Chair Force Engineer

Saturday, April 22, 2006

Not invented here

NASA's silly insistence on throwaway Space Shuttle Main engines for their Ares 5 is yielding to the reality that these engines are just too expensive to throw away. The RS-68 is under consideration, but it brings many drawbacks to the table, like inferior Isp and about twice the mass of the SSME.

If NASA is open to international cooperation in the lunar return mission, they could ask the Russians to build the Ares 5's engines. The engine NASA is really looking for is RD-0120, built by RPO-Energomash for the defunct Energia rocket that flew in 1987-8.

When the US announced its space shuttle program in 1972, the typical Soviet reaction was that they needed one, too. Never mind the fact that the US shuttle was designed around a polar orbit mission that was never performed when the shuttle went operational.

The Soviets did make a few major changes to the basic shuttle design, based on their inexperience in certain fields of rocket propulsion. The most significant was the use of four LOX-Kerosene boosters instead of the two solids, because they had never built large solid rockets before. Also, the Russians had no experience building large, hydrogen-burning rockets. The Soviets felt that it would be more realistic to build throwaway main engines instead of reusable ones. It was decided that the Buran space shuttle would not carry the main propulsion system on the orbiter, but on the "Energia" rocket that the orbiter mated to.

The Energia's RD-0120 main engines have slightly less thrust and slightly less Isp than the SSME. However, they are only marginally heavier than the SSME. As far as weight and Isp concerns, they beat the pants off the RS-68. Key to the weight savings and good Isp is the chamber wall design. Cooling was provided by milling coolant channels around the nozzle, then affixing a thin metal jacket over the nozzle to seal the coolant channels. As an added benefit, RD-0120 was tested with methane replacing hydrogen as the fuel; this would be excellent if NASA allows methane back onto the lunar return mission.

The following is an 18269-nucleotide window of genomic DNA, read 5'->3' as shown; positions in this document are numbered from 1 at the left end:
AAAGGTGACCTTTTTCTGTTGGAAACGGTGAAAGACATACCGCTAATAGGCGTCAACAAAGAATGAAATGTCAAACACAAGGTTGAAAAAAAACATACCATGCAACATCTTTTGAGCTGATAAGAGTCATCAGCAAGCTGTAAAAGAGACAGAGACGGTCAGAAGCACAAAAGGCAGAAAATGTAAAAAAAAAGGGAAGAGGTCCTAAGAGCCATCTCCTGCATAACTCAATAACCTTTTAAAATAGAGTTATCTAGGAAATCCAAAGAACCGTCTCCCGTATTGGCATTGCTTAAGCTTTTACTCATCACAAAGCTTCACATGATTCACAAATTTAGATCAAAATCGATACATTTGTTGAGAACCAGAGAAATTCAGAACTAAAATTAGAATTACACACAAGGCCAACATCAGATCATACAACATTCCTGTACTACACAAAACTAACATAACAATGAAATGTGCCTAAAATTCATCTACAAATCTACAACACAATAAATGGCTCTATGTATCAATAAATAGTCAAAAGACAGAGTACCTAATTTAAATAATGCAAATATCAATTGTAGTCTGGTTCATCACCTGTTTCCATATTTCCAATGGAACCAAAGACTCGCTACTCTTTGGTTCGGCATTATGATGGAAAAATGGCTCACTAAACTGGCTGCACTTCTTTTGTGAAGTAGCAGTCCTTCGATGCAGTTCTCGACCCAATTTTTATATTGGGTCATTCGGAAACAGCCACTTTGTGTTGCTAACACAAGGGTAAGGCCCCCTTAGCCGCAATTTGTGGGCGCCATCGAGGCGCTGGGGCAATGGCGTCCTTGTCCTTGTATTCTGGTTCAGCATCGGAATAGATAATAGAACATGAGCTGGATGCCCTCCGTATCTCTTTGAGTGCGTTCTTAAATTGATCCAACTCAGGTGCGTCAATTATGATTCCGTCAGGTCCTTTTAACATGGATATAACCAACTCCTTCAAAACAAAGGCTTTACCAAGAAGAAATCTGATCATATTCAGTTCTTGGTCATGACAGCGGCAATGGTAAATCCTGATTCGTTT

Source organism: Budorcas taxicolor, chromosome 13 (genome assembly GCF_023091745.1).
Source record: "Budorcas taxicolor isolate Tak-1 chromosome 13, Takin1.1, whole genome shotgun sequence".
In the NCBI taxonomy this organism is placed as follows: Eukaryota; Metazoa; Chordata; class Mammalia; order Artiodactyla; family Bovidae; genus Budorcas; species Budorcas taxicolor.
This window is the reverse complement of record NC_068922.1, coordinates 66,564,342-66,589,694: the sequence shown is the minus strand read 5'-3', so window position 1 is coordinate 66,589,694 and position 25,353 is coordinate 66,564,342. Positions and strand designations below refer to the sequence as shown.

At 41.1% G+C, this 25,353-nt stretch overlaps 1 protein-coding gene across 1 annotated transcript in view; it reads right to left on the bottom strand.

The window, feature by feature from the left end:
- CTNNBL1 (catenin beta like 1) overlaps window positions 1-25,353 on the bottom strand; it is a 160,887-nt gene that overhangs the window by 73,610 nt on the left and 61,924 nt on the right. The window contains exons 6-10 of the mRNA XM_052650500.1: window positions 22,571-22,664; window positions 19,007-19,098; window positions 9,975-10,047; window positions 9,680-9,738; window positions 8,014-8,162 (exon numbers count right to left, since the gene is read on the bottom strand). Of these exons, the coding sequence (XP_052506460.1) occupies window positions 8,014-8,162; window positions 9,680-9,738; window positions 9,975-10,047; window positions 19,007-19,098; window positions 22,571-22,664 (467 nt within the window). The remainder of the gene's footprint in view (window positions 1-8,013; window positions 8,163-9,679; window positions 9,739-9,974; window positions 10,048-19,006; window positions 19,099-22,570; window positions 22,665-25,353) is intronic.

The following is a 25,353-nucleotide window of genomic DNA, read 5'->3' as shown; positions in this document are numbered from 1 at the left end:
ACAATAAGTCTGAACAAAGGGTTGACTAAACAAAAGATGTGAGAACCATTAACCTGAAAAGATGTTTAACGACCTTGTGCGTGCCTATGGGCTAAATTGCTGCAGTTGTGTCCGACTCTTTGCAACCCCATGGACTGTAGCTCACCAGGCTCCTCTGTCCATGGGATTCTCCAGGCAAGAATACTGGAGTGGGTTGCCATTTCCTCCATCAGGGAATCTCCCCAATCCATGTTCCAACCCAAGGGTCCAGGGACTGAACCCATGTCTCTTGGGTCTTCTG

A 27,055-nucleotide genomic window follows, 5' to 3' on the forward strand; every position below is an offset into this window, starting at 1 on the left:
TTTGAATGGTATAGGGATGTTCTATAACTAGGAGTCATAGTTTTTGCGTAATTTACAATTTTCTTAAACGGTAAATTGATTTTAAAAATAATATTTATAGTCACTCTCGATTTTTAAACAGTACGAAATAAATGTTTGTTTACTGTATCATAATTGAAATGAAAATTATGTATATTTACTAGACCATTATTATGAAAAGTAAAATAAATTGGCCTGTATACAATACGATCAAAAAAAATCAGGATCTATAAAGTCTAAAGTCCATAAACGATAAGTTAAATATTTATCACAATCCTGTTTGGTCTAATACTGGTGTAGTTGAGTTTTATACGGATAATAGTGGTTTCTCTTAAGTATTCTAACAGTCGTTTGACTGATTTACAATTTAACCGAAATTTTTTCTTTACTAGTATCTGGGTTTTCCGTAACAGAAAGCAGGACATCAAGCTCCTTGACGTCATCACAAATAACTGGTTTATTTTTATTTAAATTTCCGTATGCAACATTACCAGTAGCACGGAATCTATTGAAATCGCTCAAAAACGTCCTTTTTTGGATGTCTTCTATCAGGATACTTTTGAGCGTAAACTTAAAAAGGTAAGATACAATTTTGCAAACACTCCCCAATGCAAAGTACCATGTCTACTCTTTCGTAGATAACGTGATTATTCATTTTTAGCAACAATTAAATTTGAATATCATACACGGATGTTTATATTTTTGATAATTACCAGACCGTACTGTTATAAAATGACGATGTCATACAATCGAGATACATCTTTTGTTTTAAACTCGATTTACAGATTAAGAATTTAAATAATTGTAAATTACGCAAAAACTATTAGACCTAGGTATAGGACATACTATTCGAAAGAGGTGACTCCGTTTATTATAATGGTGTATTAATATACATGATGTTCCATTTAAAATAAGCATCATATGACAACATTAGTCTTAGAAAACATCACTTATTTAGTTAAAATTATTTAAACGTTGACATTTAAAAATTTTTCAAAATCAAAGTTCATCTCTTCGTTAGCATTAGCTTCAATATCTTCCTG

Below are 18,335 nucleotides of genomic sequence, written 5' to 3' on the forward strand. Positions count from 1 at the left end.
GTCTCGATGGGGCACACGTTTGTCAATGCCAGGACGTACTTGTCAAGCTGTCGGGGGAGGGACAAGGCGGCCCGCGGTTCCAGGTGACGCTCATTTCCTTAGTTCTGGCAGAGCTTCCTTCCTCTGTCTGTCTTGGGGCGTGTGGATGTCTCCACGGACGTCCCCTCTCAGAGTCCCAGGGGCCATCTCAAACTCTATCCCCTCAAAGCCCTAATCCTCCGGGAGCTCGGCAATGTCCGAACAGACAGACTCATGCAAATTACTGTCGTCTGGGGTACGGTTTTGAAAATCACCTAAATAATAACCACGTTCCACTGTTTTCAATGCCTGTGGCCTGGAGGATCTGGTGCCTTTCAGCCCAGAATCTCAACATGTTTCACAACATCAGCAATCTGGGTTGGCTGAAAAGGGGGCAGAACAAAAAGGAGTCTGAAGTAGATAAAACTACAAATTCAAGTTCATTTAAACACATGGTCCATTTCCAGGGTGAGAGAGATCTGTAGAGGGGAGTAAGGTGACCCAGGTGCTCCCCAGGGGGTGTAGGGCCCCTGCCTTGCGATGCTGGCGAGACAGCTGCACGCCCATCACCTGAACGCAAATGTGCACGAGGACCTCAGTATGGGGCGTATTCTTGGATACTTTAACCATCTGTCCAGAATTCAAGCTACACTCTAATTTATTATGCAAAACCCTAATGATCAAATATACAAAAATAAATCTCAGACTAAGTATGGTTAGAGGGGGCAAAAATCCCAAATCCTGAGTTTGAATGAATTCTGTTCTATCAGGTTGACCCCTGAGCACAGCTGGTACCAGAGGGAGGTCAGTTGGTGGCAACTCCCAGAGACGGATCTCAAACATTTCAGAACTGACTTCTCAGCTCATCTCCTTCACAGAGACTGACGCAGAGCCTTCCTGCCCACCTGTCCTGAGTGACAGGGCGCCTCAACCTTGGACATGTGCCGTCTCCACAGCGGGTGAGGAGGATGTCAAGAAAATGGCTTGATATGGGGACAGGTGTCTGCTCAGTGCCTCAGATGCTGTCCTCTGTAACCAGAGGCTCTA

Two real obstacles exist to implementing the RD-0120 in the Ares 5. The first is a very real concern, which is the ability of Russia to produce the engines. How much of the tooling for the engines still exists? The Energia factory has supposedly been turned into a plant for consumer products, including baby formula. Then again, a lack of tooling hasn't stopped NASA from calling for the resurrection of the J-2 engine from the Saturn rockets.

The other concern is one of national pride. Will NASA be able to swallow their pride and accept an engine that's "not invented here"? Lockheed Martin had no problems accepting the RD-180 for the Atlas III&V. However, some people suspect (and I have no info to corroborate this) that the defense department is not launching critical satellites on the Atlas because it's concerned about having to rely on the Russians for national security.

The big-picture view is that RD-0120 is the right engine for the Ares 5. With Ares 5, NASA is essentially trying to replace Energia using American components. Perhaps NASA should open high-level discussions with Rossaviakosmos and try to leverage as much of the Energia assets as possible--especially the RD-0120 engines.